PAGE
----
Part 20 of 27
There is always a war of technology going on in media. For reasons I will explain in a moment, the industry chose 8mm cameras and projectors over other technology. When I was young, the battle was between VHS and Betamax. Beta was superior in image quality. However, VHS won the battle and became the household standard for recording and watching movies. Tape rental houses popped up, shelves lined with VHS tapes. The digital revolution saw an epic struggle between DVD and laser disk. DVD won. Towers of disks replaced those massive racks of VHS tapes. Not many years later, the new battlefield was between HD DVD and BlueRay. BlueRay beat its competitor. The internet is the new battlefield. In each of these cases, there was a consistent player that decided the technological direction the industry would go. There is a sinister reality as to why 8mm, VHS, DVD, BlueRay, and others beat their competitors. It was the porn industry that did it.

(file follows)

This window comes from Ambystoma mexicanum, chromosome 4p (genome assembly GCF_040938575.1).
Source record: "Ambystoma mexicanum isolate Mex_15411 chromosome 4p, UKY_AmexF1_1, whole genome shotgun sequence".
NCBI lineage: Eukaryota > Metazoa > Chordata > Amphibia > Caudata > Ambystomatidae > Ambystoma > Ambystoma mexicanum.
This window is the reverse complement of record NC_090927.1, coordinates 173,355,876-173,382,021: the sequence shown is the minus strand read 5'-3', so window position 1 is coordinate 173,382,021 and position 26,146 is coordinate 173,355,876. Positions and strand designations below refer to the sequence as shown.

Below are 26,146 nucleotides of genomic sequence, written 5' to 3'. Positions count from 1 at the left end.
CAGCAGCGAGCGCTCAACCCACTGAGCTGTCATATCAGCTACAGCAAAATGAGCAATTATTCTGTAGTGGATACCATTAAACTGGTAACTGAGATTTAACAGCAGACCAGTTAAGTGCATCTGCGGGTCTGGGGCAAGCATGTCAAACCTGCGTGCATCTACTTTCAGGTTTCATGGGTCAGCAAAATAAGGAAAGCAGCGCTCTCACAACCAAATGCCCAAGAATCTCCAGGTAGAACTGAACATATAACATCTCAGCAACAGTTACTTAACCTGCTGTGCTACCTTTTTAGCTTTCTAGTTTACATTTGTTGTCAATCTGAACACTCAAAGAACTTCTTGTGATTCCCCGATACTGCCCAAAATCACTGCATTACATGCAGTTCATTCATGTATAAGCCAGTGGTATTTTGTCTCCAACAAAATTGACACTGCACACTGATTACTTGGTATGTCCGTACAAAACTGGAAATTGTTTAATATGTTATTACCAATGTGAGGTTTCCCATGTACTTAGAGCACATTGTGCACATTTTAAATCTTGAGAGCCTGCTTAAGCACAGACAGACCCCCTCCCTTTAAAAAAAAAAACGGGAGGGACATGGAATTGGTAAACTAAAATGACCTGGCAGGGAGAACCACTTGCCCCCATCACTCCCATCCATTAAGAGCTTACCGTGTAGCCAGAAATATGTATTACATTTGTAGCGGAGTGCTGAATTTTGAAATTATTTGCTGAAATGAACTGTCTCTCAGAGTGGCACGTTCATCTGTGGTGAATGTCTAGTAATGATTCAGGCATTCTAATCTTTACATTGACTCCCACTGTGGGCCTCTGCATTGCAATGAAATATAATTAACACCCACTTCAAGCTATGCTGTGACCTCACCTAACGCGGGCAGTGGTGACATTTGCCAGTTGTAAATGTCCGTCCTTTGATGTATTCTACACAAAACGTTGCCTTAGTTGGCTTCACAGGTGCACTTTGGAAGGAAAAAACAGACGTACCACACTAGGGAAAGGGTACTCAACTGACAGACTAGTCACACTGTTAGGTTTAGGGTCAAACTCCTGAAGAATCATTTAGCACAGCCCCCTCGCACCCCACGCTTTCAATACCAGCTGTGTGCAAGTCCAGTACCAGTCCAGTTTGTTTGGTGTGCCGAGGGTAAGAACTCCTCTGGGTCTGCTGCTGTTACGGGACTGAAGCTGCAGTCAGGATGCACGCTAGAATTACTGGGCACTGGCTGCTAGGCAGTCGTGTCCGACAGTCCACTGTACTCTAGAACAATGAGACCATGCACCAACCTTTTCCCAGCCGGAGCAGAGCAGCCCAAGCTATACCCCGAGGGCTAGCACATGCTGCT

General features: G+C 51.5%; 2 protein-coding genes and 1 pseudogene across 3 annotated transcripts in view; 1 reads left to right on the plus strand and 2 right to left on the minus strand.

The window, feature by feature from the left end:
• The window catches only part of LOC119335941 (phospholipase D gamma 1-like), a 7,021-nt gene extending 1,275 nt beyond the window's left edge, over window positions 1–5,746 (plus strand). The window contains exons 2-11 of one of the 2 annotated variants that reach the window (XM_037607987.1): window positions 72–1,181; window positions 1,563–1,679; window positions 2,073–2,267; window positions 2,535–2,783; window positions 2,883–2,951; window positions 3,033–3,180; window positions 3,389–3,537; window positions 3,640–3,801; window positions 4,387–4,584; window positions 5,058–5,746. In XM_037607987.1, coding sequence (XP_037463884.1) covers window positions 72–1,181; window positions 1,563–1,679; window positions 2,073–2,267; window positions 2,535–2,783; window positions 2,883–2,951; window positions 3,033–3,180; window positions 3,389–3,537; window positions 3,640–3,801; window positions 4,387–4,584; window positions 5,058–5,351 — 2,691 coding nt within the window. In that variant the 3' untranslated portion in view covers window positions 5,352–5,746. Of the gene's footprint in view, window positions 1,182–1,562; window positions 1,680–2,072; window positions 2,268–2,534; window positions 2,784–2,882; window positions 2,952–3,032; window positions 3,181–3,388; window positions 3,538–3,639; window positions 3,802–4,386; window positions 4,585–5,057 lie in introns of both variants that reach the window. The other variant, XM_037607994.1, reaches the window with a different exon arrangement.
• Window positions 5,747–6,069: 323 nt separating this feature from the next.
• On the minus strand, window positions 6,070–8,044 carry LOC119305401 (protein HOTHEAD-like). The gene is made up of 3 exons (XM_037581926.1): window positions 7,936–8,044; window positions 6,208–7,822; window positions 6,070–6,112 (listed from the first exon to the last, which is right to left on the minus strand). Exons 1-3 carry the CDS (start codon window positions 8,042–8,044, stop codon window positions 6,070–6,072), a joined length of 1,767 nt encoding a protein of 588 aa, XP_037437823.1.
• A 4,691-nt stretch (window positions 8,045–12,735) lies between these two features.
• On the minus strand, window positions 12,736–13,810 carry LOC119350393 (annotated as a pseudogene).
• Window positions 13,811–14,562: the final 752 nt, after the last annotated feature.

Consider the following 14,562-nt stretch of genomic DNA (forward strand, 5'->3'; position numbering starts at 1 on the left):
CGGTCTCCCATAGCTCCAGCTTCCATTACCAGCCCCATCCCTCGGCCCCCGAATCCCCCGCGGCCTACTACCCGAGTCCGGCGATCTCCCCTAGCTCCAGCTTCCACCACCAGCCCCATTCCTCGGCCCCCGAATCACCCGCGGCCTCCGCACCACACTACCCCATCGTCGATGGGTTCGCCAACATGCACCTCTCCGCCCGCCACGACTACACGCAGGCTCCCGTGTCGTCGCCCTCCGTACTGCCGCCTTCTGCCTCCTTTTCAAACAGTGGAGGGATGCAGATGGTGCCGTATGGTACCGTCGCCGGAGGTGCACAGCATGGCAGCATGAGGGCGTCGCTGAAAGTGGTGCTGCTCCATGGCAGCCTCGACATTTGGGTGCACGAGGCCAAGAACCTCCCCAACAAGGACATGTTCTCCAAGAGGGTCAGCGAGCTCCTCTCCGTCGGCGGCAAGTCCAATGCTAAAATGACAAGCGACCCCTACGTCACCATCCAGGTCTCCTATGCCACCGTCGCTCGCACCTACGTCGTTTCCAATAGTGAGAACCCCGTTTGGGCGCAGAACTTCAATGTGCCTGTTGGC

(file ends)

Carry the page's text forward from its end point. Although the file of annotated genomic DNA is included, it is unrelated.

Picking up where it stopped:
The first pornographic film appeared in the late 1800s. Since then, it has driven the media world to invent and innovate. It was the porn industry that backed 8mm and thus that technology reigned supreme for a while. When the porn industry almost wholesale backed VHS instead of Betamax, the writing was on the wall. The same happened with DVD and BlueRay. It was even the porn industry that pioneered the technology that allows for automated closed caption and invented online payment.
It is wrong to think of the porn industry as a passive option. Porn has a dark evangelistic side. It is aggressive and active everywhere men, and now increasingly women, are. Porn is not merely "out there.” Porn is coming. It wants you and me and everyone you know. Even if you don't look at porn, you are using the technology that the porn industry backed.
If you've had the idea that through my years of ministry and Bible college, my porn consumption magically disappeared, that would be wrong. In those years, I was as involved with pornography as I ever was. Now, as the internet technology was maturing, so too was the content within. More privacy and anonymity meant the same thing for me as the rest of the young men my age — more hours on seedy sites watching and waiting for women to undress and do indecent acts.